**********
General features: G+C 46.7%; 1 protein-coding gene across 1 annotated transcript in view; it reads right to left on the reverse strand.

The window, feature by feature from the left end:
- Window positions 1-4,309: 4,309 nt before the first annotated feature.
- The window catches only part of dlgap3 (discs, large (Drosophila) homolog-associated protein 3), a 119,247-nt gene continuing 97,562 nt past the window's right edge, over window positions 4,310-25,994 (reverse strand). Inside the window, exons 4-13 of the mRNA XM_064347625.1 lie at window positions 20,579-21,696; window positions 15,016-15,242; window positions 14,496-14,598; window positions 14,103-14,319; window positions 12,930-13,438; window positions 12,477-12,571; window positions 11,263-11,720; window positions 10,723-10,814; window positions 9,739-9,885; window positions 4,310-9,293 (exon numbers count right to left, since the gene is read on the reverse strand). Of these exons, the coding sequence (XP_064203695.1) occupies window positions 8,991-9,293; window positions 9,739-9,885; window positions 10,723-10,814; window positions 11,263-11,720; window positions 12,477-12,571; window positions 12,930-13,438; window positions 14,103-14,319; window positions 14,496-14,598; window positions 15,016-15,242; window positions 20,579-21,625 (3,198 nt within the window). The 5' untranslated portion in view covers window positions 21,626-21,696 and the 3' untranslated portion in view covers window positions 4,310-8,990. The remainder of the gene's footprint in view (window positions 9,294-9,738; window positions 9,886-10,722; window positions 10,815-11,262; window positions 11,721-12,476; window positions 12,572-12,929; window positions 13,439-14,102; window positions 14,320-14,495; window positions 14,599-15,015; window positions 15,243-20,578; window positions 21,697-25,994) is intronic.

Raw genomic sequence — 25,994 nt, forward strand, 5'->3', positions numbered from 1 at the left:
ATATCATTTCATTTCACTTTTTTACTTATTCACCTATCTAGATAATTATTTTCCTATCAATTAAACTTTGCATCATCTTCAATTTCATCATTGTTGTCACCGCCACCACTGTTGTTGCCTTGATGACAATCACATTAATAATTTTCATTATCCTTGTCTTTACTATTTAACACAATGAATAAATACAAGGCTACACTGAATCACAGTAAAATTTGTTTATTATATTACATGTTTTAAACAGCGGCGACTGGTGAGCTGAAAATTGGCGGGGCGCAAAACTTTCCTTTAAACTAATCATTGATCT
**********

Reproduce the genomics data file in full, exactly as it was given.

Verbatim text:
General features: G+C 46.7%; 1 protein-coding gene across 1 annotated transcript in view; it reads right to left on the reverse strand.

The window, feature by feature from the left end:
- Window positions 1-4,309: 4,309 nt before the first annotated feature.
- The window catches only part of dlgap3 (discs, large (Drosophila) homolog-associated protein 3), a 119,247-nt gene continuing 97,562 nt past the window's right edge, over window positions 4,310-25,994 (reverse strand). Inside the window, exons 4-13 of the mRNA XM_064347625.1 lie at window positions 20,579-21,696; window positions 15,016-15,242; window positions 14,496-14,598; window positions 14,103-14,319; window positions 12,930-13,438; window positions 12,477-12,571; window positions 11,263-11,720; window positions 10,723-10,814; window positions 9,739-9,885; window positions 4,310-9,293 (exon numbers count right to left, since the gene is read on the reverse strand). Of these exons, the coding sequence (XP_064203695.1) occupies window positions 8,991-9,293; window positions 9,739-9,885; window positions 10,723-10,814; window positions 11,263-11,720; window positions 12,477-12,571; window positions 12,930-13,438; window positions 14,103-14,319; window positions 14,496-14,598; window positions 15,016-15,242; window positions 20,579-21,625 (3,198 nt within the window). The 5' untranslated portion in view covers window positions 21,626-21,696 and the 3' untranslated portion in view covers window positions 4,310-8,990. The remainder of the gene's footprint in view (window positions 9,294-9,738; window positions 9,886-10,722; window positions 10,815-11,262; window positions 11,721-12,476; window positions 12,572-12,929; window positions 13,439-14,102; window positions 14,320-14,495; window positions 14,599-15,015; window positions 15,243-20,578; window positions 21,697-25,994) is intronic.

Raw genomic sequence — 25,994 nt, forward strand, 5'->3', positions numbered from 1 at the left:
ATATCATTTCATTTCACTTTTTTACTTATTCACCTATCTAGATAATTATTTTCCTATCAATTAAACTTTGCATCATCTTCAATTTCATCATTGTTGTCACCGCCACCACTGTTGTTGCCTTGATGACAATCACATTAATAATTTTCATTATCCTTGTCTTTACTATTTAACACAATGAATAAATACAAGGCTACACTGAATCACAGTAAAATTTGTTTATTATATTACATGTTTTAAACAGCGGCGACTGGTGAGCTGAAAATTGGCGGGGCGCAAAACTTTCCTTTAAACTAATCATTGATCT